Steve Berg recently posted an article on "Should a mileage tax replace the gas tax?" on MinnPost.com following the Humphrey Institute's roundtable on the German model of distance-based transportation finance.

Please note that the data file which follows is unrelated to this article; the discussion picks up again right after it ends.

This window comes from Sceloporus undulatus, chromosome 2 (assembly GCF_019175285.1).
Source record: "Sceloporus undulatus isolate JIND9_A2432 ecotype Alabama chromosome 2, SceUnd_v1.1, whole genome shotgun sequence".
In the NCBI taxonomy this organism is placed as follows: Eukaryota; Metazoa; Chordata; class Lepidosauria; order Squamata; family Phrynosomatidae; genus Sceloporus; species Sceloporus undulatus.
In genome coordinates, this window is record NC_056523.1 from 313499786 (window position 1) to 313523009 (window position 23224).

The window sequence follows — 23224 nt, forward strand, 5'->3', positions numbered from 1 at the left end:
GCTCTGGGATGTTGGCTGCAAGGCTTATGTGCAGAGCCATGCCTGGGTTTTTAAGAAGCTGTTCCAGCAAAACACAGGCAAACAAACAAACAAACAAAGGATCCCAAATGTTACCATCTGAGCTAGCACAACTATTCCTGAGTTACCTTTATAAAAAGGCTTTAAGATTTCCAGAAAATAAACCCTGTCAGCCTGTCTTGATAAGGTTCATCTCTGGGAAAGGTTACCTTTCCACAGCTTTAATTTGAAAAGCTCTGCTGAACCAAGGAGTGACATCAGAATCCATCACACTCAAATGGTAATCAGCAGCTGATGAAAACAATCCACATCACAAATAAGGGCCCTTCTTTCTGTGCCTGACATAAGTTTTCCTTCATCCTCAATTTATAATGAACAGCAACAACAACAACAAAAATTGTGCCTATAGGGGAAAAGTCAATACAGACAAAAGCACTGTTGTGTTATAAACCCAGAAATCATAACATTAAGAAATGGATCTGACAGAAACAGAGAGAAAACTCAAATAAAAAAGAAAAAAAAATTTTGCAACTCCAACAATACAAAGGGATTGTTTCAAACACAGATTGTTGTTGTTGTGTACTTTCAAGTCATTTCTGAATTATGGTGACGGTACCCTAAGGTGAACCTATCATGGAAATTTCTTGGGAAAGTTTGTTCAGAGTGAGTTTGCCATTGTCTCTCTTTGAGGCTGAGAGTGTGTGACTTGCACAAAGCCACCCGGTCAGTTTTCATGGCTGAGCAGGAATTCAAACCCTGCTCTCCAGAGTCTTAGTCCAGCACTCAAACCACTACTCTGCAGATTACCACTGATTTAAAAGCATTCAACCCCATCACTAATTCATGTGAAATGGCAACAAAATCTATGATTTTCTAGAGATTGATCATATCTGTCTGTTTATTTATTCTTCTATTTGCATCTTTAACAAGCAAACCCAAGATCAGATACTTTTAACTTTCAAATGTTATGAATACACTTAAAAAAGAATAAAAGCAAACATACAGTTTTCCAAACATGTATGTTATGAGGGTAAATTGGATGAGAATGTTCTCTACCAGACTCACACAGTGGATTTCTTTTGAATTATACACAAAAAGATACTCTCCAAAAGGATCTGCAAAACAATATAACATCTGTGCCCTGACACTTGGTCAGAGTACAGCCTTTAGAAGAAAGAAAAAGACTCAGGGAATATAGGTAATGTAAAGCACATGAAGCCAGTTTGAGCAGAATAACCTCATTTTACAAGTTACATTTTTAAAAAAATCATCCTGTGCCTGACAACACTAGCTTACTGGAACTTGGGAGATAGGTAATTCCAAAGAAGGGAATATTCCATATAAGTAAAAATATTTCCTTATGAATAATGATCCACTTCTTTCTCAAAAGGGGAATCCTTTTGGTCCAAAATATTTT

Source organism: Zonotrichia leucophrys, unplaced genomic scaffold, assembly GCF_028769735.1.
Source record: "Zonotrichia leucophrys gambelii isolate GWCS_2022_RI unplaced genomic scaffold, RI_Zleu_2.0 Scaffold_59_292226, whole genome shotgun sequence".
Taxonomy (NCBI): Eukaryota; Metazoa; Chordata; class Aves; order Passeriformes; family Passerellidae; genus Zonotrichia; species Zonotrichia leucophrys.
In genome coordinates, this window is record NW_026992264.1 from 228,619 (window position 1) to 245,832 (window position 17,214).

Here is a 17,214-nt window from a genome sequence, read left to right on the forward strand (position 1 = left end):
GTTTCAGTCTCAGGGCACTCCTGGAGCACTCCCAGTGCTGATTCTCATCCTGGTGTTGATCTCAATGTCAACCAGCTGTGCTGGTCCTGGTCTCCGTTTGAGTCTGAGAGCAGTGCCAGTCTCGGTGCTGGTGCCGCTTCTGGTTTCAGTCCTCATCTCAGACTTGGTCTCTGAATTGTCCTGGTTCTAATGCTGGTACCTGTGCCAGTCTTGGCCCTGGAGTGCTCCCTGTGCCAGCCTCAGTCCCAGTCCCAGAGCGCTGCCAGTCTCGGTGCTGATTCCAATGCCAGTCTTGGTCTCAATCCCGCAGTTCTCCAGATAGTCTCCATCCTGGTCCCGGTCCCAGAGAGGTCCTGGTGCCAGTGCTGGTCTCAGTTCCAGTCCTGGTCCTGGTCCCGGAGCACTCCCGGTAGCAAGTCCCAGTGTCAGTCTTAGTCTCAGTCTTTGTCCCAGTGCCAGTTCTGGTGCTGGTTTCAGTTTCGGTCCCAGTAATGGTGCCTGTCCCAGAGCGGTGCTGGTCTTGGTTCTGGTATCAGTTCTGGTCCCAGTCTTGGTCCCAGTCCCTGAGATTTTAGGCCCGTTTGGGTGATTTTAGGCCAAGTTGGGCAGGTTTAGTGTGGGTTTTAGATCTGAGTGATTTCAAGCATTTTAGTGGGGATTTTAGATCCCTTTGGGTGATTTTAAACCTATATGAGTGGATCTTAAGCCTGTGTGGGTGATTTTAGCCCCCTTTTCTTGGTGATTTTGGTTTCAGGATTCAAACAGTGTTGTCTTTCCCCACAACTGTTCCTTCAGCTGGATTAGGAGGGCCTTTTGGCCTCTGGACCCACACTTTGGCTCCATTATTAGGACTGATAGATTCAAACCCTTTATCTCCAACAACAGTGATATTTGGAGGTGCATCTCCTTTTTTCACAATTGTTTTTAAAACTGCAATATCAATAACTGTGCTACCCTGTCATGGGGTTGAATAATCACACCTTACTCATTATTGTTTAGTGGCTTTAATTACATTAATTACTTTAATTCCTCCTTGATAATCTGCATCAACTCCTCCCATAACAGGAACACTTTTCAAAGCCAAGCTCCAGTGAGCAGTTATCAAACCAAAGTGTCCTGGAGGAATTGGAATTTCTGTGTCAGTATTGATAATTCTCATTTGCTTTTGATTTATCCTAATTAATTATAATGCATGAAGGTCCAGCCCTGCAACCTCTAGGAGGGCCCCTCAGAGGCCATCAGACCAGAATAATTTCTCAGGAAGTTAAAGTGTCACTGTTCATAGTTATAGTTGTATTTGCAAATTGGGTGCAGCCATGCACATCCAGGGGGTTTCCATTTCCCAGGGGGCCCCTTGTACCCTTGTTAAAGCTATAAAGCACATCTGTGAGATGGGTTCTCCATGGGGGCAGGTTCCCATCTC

Berg captured a primary argument for the mileage-based tax: "A stagnant tax rate on gasoline isn't the only problem. As fuel prices rise, people drive less, buy less gas and pay less tax. The move to fuel-efficient cars, including hybrids, also lessens the revenue flow." At the same time, national studies have shown that we are significantly under-investing in transportation infrastructure in the U.S. A national commission shows the U.S. "spending about $225 billion a year on maintaining and building roads, transit, rail lines and other surface projects. Governments currently are spending about $90 billion. In other words, the country must find a way to increase its infrastructure investment by 2½ times in order to catch up."